Behavioral pediatric healthcare for nurse practitioners: A growth and developmental approach to intercepting abnormal behaviors

Hallas, D. (2018). 10.1891/9780826116819
Abstract
This book uses a developmental approach to behavioral health for the entire pediatric population. Each section of this book is dedicated to the traditional developmental ages. Each opening chapter within the specific developmental age provides information for pediatric primary care providers to assess, identify, and intercept potential behavioral health problems through the use of a developmental approach to behavioral health assessments (infants, toddlers, preschool-age children, school-age children, and adolescents,). Assessment, screening, intervention, and treatment strategies are provided through analysis of the best available evidence by experts in the field of pediatric practice. Cutting-edge topics written by experts in the fields of pediatric primary care and pediatric behavioral health are highlighted in this book and include: infant brain development and outcomes from ineffective parenting; social determinants of health and effect on behavioral health; building resiliency in children; infant depression; behavioral problems in children with inborn errors of metabolism; autism, global developmental delays, and genetic syndromes; attention deficit hyperactivity disorder and comorbidities. The topics also include bullying social media and behavioral health; eating disorders; the autistic adolescent in residential treatment facilities; child behaviors within military families; foster care; toxic stress; trauma-informed care; lesbian, gay, bisexual, and transgender adolescent; and holistic and integrative care, and holistic care, integrative medicine, and behavioral health. Within each developmental section, there are case studies that provide exemplary practices for assessing, diagnosing, and evaluating children presented with the particular behavioral health problem. Case studies include the following topics: failure to thrive in infancy; infant colic; toilet training; sleep disorders in children with autistic spectrum disorder and ADHD; toddler impulsive behaviors; nail biting; and adolescent substance abuse.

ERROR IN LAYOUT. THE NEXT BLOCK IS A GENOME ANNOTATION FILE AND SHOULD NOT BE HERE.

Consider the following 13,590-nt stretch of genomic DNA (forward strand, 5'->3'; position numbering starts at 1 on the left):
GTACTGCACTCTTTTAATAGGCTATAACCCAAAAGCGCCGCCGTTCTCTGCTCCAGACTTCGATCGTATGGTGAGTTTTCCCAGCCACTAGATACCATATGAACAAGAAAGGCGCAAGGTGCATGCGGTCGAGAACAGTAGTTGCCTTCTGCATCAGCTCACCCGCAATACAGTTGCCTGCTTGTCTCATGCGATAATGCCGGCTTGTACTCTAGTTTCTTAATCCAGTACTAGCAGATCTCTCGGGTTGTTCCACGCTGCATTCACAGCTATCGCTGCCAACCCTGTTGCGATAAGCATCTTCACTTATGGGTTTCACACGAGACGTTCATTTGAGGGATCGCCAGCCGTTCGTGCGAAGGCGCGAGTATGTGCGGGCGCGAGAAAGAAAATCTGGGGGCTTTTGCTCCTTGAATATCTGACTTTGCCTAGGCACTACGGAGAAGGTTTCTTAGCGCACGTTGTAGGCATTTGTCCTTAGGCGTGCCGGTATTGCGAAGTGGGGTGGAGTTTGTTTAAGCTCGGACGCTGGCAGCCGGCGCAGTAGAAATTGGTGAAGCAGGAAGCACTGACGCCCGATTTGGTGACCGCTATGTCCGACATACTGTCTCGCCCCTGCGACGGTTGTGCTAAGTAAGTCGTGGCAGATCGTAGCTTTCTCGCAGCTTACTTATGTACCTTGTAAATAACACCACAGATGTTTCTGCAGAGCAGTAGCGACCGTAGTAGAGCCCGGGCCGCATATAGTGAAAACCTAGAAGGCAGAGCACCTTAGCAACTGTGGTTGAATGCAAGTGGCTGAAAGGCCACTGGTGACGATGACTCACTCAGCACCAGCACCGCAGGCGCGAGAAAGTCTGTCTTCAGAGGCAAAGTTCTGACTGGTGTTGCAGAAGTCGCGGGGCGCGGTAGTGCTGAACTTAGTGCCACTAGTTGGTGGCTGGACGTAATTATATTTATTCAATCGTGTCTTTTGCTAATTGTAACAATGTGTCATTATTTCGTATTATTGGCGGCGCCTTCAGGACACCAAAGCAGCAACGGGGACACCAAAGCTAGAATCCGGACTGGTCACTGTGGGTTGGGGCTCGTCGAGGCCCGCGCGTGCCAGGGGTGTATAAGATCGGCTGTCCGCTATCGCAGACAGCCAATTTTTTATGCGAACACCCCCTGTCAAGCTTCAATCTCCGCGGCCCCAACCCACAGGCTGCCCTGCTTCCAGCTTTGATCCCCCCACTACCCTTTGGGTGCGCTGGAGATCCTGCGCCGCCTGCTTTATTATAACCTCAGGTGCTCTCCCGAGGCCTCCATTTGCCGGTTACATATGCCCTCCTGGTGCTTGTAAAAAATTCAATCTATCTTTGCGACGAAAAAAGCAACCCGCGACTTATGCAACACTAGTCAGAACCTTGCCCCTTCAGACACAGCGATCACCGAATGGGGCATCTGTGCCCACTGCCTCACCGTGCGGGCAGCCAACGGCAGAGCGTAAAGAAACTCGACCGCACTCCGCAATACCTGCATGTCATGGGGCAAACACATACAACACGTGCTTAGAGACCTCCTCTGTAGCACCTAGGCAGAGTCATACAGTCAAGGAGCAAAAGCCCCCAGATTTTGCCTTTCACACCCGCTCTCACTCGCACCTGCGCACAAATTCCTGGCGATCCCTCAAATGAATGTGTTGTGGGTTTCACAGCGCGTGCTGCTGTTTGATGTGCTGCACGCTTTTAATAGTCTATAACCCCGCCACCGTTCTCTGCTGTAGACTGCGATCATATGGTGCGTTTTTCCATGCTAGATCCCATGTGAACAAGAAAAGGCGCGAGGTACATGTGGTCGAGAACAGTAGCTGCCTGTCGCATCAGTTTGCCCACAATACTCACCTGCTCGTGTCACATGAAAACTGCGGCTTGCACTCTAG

Case study

Dalina, K., Katinas, M. E., Ashmawi, S. M., & Hallas, D. (2018). 10.1891/9780826116819.0028
Abstract
This chapter discusses the case study of adolescent with a substance use disorder. Confidentiality is defined as an agreement between patient and provider that information discussed during the encounter will not be shared with other parties without patient permission. A confidentiality statement must be provided to adolescents at every healthcare visit. The confidentiality statement assures adolescents that information provided to the pediatric primary care provider (P-PCP) during the office visit is a standard of care that supports full disclosure and trust between the adolescent and the P-PCP, without punitive consequences for the adolescent. P-PCPs must be knowledgeable about the laws in the state in which they practice to provide accurate information to the adolescents with admitted substance use problems. The key to intercepting these behaviors is effective office-based screenings and an immediate intervention with prompt referral to treatment and interprofessional collaborative initiatives at the national, state, and local community levels.